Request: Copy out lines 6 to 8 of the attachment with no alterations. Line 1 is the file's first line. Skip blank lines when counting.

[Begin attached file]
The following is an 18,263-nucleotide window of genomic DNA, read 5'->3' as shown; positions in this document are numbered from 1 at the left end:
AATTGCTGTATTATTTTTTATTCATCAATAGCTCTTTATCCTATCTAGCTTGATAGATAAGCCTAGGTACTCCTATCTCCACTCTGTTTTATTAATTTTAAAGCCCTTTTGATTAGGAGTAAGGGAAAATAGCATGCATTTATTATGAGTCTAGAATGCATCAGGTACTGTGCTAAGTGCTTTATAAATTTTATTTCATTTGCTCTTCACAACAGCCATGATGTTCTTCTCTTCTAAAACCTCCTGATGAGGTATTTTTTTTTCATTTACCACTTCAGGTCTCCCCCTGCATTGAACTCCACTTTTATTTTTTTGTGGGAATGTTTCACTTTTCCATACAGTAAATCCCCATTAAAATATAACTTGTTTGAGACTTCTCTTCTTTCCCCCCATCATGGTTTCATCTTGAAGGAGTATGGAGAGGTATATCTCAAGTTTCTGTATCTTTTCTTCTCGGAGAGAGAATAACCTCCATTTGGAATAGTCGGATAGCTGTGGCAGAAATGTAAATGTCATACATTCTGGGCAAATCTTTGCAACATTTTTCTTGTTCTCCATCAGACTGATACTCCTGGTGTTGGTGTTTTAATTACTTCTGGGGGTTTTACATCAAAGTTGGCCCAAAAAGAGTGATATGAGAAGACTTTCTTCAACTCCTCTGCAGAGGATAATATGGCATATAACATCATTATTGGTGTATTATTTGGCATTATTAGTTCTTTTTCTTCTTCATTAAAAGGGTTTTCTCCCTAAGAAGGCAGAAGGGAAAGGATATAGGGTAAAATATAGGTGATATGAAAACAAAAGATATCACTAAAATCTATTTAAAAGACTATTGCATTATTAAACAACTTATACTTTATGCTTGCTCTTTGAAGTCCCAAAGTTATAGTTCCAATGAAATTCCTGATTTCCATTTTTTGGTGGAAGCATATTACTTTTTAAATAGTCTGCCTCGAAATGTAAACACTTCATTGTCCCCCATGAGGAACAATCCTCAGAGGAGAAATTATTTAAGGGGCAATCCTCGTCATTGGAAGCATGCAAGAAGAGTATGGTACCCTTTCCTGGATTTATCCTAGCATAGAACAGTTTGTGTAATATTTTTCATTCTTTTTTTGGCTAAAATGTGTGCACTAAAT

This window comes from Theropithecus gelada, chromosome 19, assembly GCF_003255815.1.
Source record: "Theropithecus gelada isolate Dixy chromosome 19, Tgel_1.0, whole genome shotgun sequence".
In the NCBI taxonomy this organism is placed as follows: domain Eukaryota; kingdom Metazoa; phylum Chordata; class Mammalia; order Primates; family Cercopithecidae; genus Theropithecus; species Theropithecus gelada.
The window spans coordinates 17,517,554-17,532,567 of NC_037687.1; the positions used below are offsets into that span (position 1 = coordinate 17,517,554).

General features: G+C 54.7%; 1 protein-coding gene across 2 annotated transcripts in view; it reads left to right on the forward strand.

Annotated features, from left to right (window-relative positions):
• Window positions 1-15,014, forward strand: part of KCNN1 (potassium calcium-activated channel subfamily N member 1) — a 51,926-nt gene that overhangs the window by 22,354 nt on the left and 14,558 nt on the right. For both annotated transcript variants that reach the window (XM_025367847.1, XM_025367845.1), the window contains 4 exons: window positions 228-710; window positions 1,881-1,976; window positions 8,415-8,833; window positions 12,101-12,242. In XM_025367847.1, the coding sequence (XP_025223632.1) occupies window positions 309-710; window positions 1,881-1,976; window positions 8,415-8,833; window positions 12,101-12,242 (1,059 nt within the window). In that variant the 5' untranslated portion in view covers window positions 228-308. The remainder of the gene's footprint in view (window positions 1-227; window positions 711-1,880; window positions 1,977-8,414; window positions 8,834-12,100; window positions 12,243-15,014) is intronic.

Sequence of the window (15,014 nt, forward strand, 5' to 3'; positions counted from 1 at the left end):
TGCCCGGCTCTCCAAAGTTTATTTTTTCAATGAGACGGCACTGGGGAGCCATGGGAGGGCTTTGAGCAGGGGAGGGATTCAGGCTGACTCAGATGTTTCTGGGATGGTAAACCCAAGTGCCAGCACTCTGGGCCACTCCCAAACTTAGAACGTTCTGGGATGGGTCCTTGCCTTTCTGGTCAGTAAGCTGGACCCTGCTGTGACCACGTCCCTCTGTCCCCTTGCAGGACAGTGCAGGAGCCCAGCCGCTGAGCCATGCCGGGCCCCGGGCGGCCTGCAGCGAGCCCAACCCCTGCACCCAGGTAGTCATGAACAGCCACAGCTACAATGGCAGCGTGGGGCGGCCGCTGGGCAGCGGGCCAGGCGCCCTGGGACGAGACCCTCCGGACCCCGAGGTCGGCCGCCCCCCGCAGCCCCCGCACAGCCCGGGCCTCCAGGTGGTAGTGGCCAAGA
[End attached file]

The window spans coordinates 17,517,554-17,532,567 of NC_037687.1; the positions used below are offsets into that span (position 1 = coordinate 17,517,554).

General features: G+C 54.7%; 1 protein-coding gene across 2 annotated transcripts in view; it reads left to right on the forward strand.

Annotated features, from left to right (window-relative positions):